Working to Conserve and Sustainably Manage Sharks
By Eric Schwaab
Thank you for your petition and concern about the sale, trade, and possession of shark and shark products, including shark fins. The Obama Administration shares your concern about the status of shark stocks and the sustainability of their exploitation in world fisheries, and is committed to improving their management and conservation.
Wasteful fishing practices can lead to devastation of vital living marine resources and economic hardship for the fishermen and communities that rely on the long-term, sustained use of these resources. As a top predator, sharks play an important role in maintaining a balance in marine ecosystems. Due to their biological and ecological characteristics, such as long lives, relatively late maturity, slow growth, and low reproductive rates, sharks present an array of issues and challenges for fisheries management and conservation. These same characteristics also make them particularly vulnerable to overexploitation.
The United States has prohibited shark finning, the removal of fins from a live shark and returning the remainder of the shark’s body to the sea, in the Atlantic Ocean since 2000; however, fins from sharks that are legally brought to shore can still be sold. The Administration has taken several important steps to improve the sustainable management of sharks in the United States and globally. As noted in the petition, on January 4, 2011, President Obama signed the Shark Conservation Act of 2010 to improve existing domestic and international conservation measures for sharks. The Act also requires that all sharks be brought to shore with all fins “naturally attached”. The Administration, through the Department of Commerce, is currently working to develop regulations to implement the Shark Conservation Act of 2010.
Additionally, and to the point of the petition, this Administration acknowledges the need to improve the health of sensitive shark populations. This is why the Administration has implemented domestic management measures for sharks, including: science-based quotas to increase or maintain shark populations; size limits to limit fishing pressure on juveniles; fishing closures to protect important reproduction and nursery areas; limits on the number of participants that can sell sharks commercially; restrictions on fishing gear to minimize accidental catch of vulnerable species; and development of rebuilding plans for shark populations declared as overfished or experiencing overfishing. For sharks considered to be especially vulnerable to fishing pressure, which includes 20 shark species in the Atlantic Ocean, the Administration has prohibited any and all take or harvest of these species. The Administration encourages public participation in the shark management process, including public hearings on proposed regulations and scientific assessments conducted to determine the health of shark populations.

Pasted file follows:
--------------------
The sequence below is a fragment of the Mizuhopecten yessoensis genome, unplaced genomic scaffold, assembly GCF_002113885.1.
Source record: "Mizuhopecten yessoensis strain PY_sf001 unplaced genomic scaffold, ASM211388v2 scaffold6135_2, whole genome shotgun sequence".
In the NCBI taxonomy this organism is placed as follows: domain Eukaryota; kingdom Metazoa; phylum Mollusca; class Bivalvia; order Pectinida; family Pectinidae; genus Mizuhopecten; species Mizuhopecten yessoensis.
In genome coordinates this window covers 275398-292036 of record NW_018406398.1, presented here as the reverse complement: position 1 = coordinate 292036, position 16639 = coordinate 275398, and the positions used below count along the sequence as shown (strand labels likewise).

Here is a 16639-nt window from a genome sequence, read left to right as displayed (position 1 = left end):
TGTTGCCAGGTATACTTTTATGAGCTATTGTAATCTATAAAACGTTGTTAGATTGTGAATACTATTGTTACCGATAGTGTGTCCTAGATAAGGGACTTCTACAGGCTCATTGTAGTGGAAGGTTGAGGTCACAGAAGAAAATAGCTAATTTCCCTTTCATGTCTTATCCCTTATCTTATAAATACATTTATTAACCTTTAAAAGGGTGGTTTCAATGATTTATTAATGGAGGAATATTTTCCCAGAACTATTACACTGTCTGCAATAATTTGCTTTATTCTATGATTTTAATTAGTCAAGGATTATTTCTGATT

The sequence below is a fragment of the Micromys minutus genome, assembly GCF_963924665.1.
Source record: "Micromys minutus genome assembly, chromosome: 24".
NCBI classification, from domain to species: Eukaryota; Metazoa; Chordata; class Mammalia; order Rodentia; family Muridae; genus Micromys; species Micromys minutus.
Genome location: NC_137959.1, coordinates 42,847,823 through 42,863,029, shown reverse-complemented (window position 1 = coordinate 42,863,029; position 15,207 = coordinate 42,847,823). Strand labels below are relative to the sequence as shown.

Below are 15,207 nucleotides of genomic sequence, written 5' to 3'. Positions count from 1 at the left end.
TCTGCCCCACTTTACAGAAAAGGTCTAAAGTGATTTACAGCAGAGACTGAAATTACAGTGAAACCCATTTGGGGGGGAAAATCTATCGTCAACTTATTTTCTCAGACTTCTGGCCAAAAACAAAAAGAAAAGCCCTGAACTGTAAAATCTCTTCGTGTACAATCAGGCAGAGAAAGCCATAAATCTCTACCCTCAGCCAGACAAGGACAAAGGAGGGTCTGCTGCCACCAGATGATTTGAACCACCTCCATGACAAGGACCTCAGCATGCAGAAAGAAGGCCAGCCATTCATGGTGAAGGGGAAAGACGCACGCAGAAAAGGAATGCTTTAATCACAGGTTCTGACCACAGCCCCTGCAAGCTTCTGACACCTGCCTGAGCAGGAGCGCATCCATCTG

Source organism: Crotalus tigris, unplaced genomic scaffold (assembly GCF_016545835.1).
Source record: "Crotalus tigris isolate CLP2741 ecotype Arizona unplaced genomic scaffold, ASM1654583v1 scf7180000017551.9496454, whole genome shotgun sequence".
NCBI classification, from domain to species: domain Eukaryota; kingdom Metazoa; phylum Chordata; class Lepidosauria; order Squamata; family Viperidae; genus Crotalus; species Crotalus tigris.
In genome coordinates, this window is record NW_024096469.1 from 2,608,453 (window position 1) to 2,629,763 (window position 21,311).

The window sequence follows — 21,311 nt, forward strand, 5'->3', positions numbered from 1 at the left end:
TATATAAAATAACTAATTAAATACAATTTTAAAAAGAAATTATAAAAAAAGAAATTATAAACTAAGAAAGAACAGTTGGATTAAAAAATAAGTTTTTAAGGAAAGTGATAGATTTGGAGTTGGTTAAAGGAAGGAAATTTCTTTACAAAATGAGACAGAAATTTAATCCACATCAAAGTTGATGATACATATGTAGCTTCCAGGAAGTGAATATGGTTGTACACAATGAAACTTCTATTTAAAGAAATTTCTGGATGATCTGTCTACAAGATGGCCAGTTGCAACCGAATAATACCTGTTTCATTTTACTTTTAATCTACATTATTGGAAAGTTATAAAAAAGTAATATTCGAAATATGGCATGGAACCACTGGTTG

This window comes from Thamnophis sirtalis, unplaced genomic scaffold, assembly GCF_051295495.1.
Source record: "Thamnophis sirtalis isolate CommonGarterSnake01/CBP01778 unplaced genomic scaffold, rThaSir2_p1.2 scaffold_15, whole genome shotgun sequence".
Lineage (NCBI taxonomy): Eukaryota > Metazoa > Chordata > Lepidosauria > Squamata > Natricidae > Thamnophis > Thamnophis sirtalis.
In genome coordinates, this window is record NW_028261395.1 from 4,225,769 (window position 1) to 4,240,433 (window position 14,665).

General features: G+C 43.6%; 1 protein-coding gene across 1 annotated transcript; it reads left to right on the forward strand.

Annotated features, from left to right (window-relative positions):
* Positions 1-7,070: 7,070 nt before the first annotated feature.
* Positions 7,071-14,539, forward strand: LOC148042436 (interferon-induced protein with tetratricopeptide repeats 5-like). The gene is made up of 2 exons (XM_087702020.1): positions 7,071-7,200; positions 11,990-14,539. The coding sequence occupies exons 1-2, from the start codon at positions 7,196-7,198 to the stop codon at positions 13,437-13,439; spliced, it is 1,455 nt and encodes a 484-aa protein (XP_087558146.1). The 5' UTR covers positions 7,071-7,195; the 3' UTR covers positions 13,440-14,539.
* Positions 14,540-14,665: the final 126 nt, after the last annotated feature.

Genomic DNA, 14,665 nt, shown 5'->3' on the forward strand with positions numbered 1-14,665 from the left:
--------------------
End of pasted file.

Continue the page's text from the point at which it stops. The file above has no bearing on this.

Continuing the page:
Internationally, the United States continues to be a leader and actively promotes commitments that further the conservation of sharks based on scientific advice and a precautionary approach. In collaboration with our international partners, we have improved the data collection for sharks through national and regional programs, advanced stock assessment methods and life-history studies for sharks, and strengthened international measures prohibiting the retention, and sale of particularly vulnerable sharks. Over the past three years, the United States has introduced or co-sponsored recommendations and resolutions in many of the Regional Fishery Management Organizations, the United Nations, and other international fora to prohibit shark finning. In 2010, under the auspices of the Convention on Migratory Species, the United States signed an agreement with 11 other countries to coordinate international action on the threats faced by migratory sharks and to improve their species conservation status.
Finally, the United States has also taken a leadership role in shark conservation efforts through the Convention on International Trade in Endangered Species of Wild Fauna and Flora (CITES), by actively engaging in processes to evaluate the status of sharks subject to trade and by making and supporting proposals by other countries to protect specific shark species that are threatened with extinction or where uncontrolled trade is incompatible with their survival.
Whether through efforts to improve conservation and management of sharks by prohibiting shark finning and protecting vulnerable species of sharks or by the unprecedented forward thinking demonstrated in the President’s National Ocean Policy, the Obama Administration recognizes the importance of all marine resources and continues to support innovative and conservation-minded efforts to achieve healthy oceans and fisheries worldwide.
Eric Schwaab is Acting Assistant Secretary for Conservation and Management